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The Yan Family. A family at the center of one hundred years in Chinese history (Chez les Yan)

Author:

Publisher:

Original Language: French | 530 pp. | October 2017

2 Seas Represents: World rights excl. French, Chinese simplified & complex rights

Rights Sold: USA (HarperCollins US, WEL)

Winner of the Prix Simone Veil 2018

Over 7,000 copies sold

MEMOIR | HISTORY | NARRATIVE NON-FICTION

Currently a banker responsible for Lazard in Greater China, she reigns with this book, the accounts of her personal history, and exorcises the past of China. — Le Monde

Majestic. Banker at Lazard, Yan Lan pulls the strings of business with the Chinese. — Le Point

Yan Lan is highly respected within the Chinese business community. — The New York Times

In continental China, the land of her Mandarin ancestors, imperial then ‘red’ – always close to power, shaken by the tremors of history but never defeated – Lan Yan welcomes and advises the biggest Chinese companies. — Le Point

Yan Lan, the Chinese banker who exorcises the Red Terror. — Le Monde

There is no room for revenge nor anger. Yan Lan is a pragmatist. — Libération

This pragmatic feminist moves the lines. — Le Journal du Dimanche

A remarkable book. Madame Figaro

With the Yans, we dive into the heart of our planet’s history. The very size of China requires us to consider it as a large part of our own history … that is oftentimes overlooked. — RTBF

A captivating account. […] China is brought vividly to life in this account. — L’Obs

We feel your fear of being a little girl in this book. It’s very moving. Your book is a page-turner, not only because we see your history running parallel to China’s, but also for the quotes at the beginning of each chapter. — RTS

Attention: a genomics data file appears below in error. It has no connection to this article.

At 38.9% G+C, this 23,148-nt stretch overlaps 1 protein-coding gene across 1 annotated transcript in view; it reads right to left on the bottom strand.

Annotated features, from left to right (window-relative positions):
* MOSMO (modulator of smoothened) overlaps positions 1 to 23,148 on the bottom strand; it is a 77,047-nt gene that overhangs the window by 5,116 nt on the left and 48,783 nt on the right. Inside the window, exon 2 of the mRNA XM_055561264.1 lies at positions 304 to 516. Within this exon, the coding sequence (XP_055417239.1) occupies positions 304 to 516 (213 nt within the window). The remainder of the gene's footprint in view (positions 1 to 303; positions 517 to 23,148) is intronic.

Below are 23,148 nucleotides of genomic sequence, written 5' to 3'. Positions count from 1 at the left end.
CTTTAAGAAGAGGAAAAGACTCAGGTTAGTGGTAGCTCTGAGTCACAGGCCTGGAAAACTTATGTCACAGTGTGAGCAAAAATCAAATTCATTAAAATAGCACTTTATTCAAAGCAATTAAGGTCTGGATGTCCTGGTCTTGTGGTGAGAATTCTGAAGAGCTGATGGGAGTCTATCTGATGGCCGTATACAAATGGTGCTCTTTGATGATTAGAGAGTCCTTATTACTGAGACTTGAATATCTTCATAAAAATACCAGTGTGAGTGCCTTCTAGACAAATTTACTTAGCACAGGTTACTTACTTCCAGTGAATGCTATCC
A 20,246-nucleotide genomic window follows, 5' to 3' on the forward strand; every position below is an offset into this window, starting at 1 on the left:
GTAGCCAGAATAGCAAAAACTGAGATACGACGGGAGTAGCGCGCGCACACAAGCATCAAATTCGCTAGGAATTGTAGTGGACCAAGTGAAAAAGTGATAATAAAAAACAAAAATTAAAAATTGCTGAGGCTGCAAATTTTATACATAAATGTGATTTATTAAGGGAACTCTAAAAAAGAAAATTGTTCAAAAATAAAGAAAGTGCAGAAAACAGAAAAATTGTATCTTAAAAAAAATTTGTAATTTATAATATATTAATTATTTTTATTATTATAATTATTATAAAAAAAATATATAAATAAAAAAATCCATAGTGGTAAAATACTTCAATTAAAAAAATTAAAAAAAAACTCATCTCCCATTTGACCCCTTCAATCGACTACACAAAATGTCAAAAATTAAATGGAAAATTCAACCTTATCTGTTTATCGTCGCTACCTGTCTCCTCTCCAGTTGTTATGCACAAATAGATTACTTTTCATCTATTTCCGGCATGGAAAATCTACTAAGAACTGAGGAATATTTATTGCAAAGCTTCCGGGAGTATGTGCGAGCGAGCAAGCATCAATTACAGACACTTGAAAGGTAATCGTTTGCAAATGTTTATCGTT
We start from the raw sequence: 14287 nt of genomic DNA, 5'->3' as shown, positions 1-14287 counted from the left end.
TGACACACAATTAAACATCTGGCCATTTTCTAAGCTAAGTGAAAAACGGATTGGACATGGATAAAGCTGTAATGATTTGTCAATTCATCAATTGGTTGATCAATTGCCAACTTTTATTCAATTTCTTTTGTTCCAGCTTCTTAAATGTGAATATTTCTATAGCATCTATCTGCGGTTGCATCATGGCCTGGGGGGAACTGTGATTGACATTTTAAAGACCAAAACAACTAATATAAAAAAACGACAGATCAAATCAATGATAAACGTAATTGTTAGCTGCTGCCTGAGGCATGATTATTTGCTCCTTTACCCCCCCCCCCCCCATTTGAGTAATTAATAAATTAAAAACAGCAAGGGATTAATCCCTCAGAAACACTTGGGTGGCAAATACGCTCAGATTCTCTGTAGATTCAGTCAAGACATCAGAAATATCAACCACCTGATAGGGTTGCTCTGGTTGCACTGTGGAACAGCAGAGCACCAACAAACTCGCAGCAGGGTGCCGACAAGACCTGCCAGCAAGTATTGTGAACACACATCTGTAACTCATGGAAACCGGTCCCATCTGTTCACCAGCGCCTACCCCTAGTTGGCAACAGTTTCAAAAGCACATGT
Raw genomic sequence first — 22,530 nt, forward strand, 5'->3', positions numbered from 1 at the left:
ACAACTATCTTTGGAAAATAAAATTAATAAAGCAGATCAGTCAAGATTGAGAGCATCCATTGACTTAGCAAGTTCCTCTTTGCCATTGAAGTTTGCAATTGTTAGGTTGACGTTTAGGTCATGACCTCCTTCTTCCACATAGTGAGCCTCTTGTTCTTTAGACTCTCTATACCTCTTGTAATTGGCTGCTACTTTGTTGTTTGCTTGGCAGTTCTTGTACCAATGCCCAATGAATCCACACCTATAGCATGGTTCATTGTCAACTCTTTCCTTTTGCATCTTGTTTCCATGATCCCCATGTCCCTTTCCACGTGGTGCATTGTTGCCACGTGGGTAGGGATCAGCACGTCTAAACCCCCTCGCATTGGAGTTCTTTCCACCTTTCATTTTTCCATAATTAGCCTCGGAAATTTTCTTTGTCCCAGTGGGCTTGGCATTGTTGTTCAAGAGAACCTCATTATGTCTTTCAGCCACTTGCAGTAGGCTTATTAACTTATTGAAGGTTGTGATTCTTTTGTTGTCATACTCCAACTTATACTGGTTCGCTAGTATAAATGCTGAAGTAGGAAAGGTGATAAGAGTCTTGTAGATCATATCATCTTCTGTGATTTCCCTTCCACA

Yan Lan retraces her family’s saga from a child’s point of view, a lump in her throat yet without lament. — Le Journal du Dimanche

This family saga recounts the transformations China has undergone since the early 20th century to present day.

Yan Lan grew up surrounded by the most powerful men in China, from Zhou Enlai to Deng Xiaoping. Her grandfather, initially a comrade-in-arms of the nationalist Chiang Kai-shek, later embraced the Communist cause and became a secret agent during the Second World War. Her father Yan Mingfu was a diplomat and Mao’s personal Russian interpreter. He is the only living witness to the discussions held between Mao and the Soviet leaders, but the Yan’s family life was turned upside down by the Cultural Revolution.

Lan was nine years old when the Red Guards burst into the family apartment one evening. Her grandfather was thrown in prison and died seven months later and her father rotted in prison for seven-and-a-half years. Her diplomat mother Wu Keliang was accused of being from a counter-revolutionary family and was sent to a re-education labour camp where she would spend the next five years with her daughter.

In recounting her family history, Yan Lan brings to life a century of Chinese history from the last emperor to the present day, including the Cultural Revolution which tore her childhood apart. The reader obtains a rare glimpse into the mysteries of a system which went off the rails and would decimate a large swathe of the intellectual, economic and political elite of the country. But China got back on its feet and the history of the Yans after Mao’s death echoes the renaissance of the country.

The little girl who was crushed by the Cultural Revolution has become one of the most active businesswomen in her country. In telling her and her family’s story, she serves up an intimate account of the history of contemporary China.

Selling points

  • The history of China told through a single family.
  • The author is one of the most powerful women in China.
  • The story of a little girl with a disrupted childhood who managed to succeed while remaining loyal to her family.